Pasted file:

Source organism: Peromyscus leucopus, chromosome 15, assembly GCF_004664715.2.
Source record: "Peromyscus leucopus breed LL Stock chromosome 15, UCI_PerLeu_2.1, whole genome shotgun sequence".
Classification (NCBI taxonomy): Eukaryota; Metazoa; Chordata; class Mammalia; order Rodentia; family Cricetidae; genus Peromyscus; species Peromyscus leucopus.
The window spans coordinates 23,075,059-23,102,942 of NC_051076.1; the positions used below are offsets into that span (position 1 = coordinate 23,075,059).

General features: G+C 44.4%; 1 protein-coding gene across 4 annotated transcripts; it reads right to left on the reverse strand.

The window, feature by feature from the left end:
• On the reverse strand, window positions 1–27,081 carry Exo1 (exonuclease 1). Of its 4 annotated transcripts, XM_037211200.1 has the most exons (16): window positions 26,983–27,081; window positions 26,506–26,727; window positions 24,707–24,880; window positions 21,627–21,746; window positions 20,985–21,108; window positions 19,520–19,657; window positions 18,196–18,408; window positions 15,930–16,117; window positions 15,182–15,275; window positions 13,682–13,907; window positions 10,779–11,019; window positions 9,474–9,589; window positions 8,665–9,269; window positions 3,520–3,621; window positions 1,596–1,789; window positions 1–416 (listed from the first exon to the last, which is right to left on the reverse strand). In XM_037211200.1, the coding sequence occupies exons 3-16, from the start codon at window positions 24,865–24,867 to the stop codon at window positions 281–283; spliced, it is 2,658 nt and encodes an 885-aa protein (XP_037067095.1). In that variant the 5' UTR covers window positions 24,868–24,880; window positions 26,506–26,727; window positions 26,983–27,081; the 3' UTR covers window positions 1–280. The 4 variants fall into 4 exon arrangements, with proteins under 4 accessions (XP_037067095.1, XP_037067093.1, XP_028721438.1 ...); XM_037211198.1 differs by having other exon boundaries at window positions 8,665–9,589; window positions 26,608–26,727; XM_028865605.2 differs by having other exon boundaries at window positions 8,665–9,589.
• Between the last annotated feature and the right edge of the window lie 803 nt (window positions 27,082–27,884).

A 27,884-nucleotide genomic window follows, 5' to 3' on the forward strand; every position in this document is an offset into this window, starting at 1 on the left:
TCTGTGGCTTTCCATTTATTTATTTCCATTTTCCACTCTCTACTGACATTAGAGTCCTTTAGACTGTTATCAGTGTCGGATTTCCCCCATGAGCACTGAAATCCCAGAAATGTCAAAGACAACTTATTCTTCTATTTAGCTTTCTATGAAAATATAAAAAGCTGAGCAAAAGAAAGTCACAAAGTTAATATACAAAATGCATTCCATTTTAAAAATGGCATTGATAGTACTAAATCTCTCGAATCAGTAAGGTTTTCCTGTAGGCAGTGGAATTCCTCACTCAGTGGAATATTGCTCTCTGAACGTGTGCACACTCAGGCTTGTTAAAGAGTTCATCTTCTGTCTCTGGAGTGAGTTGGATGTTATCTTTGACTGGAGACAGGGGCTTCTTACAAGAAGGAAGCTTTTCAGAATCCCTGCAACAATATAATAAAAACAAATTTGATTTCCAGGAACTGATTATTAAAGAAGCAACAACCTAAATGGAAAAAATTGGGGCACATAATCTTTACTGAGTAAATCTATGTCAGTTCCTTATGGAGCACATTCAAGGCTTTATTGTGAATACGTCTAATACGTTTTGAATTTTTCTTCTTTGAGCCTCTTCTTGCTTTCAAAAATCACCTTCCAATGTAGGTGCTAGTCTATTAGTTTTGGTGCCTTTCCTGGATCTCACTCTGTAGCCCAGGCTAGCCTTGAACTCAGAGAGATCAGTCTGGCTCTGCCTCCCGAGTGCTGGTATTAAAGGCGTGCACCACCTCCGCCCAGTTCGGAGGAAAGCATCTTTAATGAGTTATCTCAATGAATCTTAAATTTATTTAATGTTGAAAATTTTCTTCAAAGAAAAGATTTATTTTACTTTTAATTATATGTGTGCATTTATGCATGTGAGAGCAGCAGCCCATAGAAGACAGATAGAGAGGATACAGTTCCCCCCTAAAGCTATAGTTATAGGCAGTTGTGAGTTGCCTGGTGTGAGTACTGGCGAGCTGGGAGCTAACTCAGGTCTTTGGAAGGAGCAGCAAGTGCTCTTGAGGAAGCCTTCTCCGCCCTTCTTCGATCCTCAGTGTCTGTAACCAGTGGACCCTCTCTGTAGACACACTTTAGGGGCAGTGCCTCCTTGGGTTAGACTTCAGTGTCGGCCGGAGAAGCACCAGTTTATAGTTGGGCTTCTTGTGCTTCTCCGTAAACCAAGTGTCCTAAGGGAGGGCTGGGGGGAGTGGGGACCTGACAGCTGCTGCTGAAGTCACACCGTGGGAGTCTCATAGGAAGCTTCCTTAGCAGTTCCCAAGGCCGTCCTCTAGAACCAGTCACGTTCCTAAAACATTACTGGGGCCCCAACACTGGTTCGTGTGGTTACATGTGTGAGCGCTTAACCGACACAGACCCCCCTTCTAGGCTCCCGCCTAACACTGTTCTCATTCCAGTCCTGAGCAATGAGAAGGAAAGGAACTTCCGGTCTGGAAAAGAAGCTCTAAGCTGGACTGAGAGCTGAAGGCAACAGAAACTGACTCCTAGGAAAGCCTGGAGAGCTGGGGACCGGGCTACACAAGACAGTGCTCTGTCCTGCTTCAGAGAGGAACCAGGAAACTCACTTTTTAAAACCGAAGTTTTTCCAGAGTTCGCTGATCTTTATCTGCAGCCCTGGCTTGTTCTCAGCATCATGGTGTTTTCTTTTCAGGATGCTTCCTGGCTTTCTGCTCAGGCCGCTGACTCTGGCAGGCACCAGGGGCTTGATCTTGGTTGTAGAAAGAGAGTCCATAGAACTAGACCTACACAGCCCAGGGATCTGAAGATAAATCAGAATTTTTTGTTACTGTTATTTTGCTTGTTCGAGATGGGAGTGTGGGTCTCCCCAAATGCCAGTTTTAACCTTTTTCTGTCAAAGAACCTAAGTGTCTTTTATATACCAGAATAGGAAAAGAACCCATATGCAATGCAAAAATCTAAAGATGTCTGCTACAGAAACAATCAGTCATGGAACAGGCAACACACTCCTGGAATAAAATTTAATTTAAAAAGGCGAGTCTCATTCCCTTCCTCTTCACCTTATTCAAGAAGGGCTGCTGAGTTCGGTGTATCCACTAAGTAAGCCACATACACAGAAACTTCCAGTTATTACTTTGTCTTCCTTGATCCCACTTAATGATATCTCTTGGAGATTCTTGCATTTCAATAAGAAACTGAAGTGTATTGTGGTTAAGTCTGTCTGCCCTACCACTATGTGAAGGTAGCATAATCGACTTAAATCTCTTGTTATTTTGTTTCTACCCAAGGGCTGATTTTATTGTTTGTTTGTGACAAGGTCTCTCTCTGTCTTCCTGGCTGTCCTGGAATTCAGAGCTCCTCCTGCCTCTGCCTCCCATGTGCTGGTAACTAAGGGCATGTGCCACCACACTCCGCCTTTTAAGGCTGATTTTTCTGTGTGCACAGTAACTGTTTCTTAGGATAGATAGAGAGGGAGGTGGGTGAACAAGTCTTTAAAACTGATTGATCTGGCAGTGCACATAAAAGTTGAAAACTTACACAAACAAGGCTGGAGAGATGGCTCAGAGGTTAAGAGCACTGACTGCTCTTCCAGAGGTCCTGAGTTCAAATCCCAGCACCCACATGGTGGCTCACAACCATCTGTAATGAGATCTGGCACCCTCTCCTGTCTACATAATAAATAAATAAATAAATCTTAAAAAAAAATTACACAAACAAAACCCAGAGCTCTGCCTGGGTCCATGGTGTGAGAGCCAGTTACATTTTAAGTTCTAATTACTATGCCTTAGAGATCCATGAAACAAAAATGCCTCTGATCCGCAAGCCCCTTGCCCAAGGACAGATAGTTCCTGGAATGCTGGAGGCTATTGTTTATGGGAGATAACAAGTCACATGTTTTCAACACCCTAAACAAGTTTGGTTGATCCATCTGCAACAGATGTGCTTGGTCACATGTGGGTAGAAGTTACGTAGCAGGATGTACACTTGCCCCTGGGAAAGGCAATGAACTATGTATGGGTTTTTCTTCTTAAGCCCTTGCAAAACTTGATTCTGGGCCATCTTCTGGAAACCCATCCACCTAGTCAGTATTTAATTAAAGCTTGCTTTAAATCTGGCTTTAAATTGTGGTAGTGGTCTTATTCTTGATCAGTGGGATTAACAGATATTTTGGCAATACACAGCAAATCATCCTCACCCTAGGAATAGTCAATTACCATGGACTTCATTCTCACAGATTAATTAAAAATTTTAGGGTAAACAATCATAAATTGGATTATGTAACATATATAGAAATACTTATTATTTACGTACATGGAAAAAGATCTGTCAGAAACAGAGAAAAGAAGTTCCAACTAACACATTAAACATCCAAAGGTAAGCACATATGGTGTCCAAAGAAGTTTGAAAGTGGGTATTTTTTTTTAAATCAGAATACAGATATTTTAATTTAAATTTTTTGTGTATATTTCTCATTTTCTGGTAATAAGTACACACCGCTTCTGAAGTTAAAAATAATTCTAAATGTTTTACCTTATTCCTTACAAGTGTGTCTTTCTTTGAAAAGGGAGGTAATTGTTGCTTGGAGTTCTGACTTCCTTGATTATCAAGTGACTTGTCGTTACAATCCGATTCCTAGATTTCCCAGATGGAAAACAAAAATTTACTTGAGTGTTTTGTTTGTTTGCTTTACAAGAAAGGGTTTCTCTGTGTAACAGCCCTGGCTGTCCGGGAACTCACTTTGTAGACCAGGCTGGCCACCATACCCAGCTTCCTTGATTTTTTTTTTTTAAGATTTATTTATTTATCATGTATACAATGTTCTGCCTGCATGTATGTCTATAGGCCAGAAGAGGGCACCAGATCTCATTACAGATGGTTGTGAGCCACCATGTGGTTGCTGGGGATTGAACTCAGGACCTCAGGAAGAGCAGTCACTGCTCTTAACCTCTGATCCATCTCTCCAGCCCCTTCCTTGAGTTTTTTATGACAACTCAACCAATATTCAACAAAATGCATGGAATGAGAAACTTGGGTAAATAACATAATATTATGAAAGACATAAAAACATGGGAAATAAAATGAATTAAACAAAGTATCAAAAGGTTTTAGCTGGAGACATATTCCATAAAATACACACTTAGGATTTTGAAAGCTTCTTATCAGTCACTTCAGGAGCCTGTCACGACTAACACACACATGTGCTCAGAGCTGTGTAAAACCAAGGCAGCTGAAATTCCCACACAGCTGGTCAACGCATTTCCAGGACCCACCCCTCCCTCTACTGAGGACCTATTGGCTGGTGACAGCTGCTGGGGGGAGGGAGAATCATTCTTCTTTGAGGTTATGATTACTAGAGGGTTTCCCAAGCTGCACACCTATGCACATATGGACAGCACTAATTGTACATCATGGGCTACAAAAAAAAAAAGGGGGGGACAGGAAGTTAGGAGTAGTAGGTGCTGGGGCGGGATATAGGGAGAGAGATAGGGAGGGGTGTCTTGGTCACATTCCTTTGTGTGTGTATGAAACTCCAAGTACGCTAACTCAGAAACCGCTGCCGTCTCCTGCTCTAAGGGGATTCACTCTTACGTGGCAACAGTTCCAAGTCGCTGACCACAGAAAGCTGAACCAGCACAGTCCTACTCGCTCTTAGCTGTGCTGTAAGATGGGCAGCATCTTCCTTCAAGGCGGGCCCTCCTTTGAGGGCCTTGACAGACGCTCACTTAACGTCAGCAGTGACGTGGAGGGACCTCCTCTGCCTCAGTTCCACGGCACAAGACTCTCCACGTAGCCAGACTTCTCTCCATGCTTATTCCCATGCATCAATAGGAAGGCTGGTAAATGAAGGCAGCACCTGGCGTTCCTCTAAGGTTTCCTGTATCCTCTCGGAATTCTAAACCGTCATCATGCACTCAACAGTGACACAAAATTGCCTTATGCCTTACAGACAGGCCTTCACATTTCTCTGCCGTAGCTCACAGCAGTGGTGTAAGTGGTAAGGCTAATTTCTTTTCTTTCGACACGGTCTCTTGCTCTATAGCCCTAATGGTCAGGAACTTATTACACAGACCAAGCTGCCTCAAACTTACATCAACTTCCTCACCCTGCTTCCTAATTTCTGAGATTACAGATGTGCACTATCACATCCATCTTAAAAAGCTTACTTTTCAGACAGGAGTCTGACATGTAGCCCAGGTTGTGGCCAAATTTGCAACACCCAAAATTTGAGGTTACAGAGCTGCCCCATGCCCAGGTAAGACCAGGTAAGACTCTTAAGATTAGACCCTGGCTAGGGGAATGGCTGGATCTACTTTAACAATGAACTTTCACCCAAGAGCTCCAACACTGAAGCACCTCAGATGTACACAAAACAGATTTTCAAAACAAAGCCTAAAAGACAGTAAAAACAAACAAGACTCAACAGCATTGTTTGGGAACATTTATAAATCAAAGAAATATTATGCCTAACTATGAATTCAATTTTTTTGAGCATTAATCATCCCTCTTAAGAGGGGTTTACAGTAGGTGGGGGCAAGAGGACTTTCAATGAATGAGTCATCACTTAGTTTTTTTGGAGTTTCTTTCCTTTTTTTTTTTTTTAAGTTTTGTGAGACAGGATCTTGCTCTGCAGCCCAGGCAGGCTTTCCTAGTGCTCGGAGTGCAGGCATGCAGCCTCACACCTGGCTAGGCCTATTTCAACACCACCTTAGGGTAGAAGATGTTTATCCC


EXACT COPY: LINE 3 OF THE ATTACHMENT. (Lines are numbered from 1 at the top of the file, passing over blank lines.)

Classification (NCBI taxonomy): Eukaryota; Metazoa; Chordata; class Mammalia; order Rodentia; family Cricetidae; genus Peromyscus; species Peromyscus leucopus.